She tried Prozac (the drug of choice at that time) but it did nothing for me and I quit it after only 5 wks. She also prescribed this book.
The book saved my life. I read it and put all my limited energy into following it step by step (some steps taking much longer than others) and taking charge of my mental well being.
What I got was a life. One I liked. One that helps me still now when things start slipping. Everything I learned from this book, I still use today and I am grateful. Beyond grateful.
I recommend it all the time. You have the power to change your life, and it's not some voodoo magic. It's discipline, hard work, and repetition, but just like when you work out your body at the gym, the hard work returns results and creates good lifestyle habits.
Well worth every penny.
Depression Survivor turned Depression Ass-kicker.
After this test, he shows you some basic concepts on how your depression starts. To answer, the depression starts because you have irrational beliefs that cause you to interpret events as being bad without really thinking about what you are thinking. For example, if lets say your teacher screams at you, you might get depressed because you think you're a worthless, horrible, person who doesn't deserve to live. This belief causes you to feel depressed instead of just disappointed or frustrated.
So, CBT(Cognitve-Behavior Therapy, this books type of therapy)attmepts to make you realized how back your beliefs are by making you draw columns where you state your irrational belief then describe what kind of an irrational belief it is and then write what kind of belief you should have instead. The book has many charts and pictures of techniques of taking away your irrational thoughts such as overgeneralizing things and all-or-nothing thinking.
This book was voted best book on self-help depression a person can buy by over 100 psychologists in the"authoritve guide to self-help books"( I recommend you read it.)
My problem with the book is that it was too long. It was just to long. The book is about 665 pages long. For goddsake, make it atleast 200 pages. I couldn't finish the book, I just skimmed and got a lot of information from that skimming. The book, if short could have been better in the sense that it wouldn't sometimes be so confusing on what means what. Basically, the book needed to be shorter but the content was very good.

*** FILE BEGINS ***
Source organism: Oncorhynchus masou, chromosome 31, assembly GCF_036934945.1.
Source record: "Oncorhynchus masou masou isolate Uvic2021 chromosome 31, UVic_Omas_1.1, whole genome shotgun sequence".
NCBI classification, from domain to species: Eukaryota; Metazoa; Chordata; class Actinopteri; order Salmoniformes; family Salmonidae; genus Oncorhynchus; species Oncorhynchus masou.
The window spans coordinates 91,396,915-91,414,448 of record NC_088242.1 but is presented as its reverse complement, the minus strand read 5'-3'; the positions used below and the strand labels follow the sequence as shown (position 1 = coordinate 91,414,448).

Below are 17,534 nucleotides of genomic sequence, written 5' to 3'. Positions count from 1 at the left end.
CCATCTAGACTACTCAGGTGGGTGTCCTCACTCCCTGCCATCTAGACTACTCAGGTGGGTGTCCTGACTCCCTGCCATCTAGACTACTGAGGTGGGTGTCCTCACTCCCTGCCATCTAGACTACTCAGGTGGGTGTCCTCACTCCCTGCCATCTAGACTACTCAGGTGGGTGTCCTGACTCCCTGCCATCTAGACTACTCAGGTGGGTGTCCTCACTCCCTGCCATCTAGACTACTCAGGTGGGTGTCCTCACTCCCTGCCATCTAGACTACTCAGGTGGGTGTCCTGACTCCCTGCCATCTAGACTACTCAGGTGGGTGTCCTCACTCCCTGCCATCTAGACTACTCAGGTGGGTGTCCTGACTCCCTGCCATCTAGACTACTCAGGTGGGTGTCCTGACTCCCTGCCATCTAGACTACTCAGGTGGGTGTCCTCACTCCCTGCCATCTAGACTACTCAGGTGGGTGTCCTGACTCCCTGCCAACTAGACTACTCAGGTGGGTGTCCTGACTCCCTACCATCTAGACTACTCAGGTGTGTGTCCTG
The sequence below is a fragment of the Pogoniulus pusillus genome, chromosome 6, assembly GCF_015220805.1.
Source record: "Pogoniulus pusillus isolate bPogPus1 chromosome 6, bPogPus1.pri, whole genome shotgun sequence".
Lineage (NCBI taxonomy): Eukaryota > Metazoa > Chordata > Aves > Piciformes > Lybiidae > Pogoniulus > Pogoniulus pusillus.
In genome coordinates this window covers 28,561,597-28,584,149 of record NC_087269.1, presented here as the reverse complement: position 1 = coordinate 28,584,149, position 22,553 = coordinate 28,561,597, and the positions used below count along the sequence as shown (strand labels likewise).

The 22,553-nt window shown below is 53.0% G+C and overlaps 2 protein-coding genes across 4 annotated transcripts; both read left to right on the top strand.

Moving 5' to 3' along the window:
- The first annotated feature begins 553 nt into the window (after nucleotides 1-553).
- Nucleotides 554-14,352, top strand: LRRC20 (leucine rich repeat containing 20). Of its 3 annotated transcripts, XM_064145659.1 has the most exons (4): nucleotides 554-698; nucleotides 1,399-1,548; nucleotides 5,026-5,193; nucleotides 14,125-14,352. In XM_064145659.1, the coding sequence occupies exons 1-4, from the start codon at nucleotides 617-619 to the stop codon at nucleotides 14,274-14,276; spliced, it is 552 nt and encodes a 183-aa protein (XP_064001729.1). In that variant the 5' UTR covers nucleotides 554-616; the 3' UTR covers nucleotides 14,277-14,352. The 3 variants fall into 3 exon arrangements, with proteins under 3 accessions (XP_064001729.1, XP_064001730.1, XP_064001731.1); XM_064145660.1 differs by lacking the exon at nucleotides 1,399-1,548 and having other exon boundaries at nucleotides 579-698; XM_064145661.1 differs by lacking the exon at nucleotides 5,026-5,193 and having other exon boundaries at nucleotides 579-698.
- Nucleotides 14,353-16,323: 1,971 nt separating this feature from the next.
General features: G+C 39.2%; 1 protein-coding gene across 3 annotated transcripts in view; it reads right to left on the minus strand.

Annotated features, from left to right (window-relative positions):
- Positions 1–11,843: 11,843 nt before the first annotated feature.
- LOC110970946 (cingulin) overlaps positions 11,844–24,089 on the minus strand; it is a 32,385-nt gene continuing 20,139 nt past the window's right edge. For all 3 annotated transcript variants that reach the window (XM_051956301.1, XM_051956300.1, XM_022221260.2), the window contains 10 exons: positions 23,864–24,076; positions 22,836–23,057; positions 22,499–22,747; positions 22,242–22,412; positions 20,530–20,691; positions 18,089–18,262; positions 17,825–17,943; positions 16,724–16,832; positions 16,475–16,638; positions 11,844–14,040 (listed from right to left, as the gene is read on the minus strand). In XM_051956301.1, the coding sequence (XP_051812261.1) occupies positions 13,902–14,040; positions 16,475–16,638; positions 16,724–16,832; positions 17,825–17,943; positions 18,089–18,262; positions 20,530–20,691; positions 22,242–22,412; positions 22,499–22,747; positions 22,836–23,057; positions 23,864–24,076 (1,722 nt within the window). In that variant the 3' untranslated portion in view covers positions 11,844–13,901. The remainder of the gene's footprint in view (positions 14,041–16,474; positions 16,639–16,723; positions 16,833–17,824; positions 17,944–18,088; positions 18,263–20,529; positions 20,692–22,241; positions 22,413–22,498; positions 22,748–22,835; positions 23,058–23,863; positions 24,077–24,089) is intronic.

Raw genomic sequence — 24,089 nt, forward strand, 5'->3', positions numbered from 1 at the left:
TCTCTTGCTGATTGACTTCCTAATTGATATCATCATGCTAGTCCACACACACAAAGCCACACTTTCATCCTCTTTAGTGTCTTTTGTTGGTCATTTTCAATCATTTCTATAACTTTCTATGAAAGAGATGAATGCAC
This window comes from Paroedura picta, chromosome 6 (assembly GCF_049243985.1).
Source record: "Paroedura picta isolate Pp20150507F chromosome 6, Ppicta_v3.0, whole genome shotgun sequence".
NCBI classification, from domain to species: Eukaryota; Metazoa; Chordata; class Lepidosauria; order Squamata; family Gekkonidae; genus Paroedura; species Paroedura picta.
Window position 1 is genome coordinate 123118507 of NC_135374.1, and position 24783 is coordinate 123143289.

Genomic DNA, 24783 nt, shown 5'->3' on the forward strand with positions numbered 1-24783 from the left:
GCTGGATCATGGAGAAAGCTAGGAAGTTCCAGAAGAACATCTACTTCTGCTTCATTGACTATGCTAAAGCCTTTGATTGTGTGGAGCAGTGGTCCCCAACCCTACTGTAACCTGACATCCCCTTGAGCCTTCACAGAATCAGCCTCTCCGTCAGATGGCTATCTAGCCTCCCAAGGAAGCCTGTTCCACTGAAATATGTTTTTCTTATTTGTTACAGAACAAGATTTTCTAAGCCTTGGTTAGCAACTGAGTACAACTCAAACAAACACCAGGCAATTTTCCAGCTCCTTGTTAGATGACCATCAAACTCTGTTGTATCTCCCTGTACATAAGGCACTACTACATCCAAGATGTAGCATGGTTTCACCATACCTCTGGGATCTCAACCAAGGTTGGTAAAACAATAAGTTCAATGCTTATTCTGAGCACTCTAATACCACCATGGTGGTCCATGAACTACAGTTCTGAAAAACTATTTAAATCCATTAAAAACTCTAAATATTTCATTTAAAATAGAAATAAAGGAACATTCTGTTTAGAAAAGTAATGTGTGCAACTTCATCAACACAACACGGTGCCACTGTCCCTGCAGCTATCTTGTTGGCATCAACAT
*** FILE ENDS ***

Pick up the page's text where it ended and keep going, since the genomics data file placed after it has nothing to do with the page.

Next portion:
Most recent customer reviews
A pyschiatrist recommended this book for anyone dealing with depression, anxiety and social conflict. A good book to review over and over again.Published 20 days ago by Debbie But
This book centers around re-adjusting negative, faulty thinking habits that go on for many years and eventually cause distorted thinking and poor moods. Read morePublished 1 month ago by Amazon Customer
The book the identify what get you depress, amazing tools to improve your line of thoughts and to
get the best out of your life,
Le livre a lire pour identifier ce qui... Read more
A brilliant, life changing book for those with depression. If you have the self control to sit down and do the exercises then I really can't see who you would not benefit from... Read morePublished 1 month ago by Jordan Swanson
Great book that discusses how your mood ties in with your thoughts and this book helps with people who are challenged by today's barriers with people of life in general and tries... Read morePublished 2 months ago by Choko
this book was recommended by my therapist-it is a book for a therapist to a therapist not to a patientPublished 3 months ago by Mr. Rick Baker
A classic that belongs on every therapist's bookshelf and for those who struggle with depression and anxiety, a must have.Published 3 months ago by Margay
I hate hate hated this book. It was recommended by a psychiatrist I was seeing, it is based on cognitive behavioural therapy (CBT) so if you love CBT I guess go for it. Read morePublished 3 months ago by Chihuahua Mom